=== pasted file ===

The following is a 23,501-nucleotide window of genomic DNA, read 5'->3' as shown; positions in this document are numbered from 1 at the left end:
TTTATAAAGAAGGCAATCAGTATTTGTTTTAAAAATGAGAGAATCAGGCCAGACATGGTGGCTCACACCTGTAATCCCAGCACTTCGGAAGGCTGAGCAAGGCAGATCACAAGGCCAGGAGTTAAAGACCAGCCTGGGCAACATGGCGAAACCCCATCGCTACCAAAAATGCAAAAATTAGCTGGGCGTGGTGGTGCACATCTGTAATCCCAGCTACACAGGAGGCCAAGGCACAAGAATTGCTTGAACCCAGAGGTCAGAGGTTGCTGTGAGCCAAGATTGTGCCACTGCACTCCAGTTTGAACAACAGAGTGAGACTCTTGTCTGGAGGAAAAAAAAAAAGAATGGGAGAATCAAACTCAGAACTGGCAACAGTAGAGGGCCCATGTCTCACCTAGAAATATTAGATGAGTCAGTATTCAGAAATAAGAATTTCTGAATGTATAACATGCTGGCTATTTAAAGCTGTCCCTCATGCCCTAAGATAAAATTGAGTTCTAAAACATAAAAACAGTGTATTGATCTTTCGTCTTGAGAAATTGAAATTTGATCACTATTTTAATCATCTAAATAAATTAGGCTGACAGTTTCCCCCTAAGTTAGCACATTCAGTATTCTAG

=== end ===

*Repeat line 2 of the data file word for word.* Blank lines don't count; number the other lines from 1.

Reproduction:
TTTATAAAGAAGGCAATCAGTATTTGTTTTAAAAATGAGAGAATCAGGCCAGACATGGTGGCTCACACCTGTAATCCCAGCACTTCGGAAGGCTGAGCAAGGCAGATCACAAGGCCAGGAGTTAAAGACCAGCCTGGGCAACATGGCGAAACCCCATCGCTACCAAAAATGCAAAAATTAGCTGGGCGTGGTGGTGCACATCTGTAATCCCAGCTACACAGGAGGCCAAGGCACAAGAATTGCTTGAACCCAGAGGTCAGAGGTTGCTGTGAGCCAAGATTGTGCCACTGCACTCCAGTTTGAACAACAGAGTGAGACTCTTGTCTGGAGGAAAAAAAAAAAGAATGGGAGAATCAAACTCAGAACTGGCAACAGTAGAGGGCCCATGTCTCACCTAGAAATATTAGATGAGTCAGTATTCAGAAATAAGAATTTCTGAATGTATAACATGCTGGCTATTTAAAGCTGTCCCTCATGCCCTAAGATAAAATTGAGTTCTAAAACATAAAAACAGTGTATTGATCTTTCGTCTTGAGAAATTGAAATTTGATCACTATTTTAATCATCTAAATAAATTAGGCTGACAGTTTCCCCCTAAGTTAGCACATTCAGTATTCTAG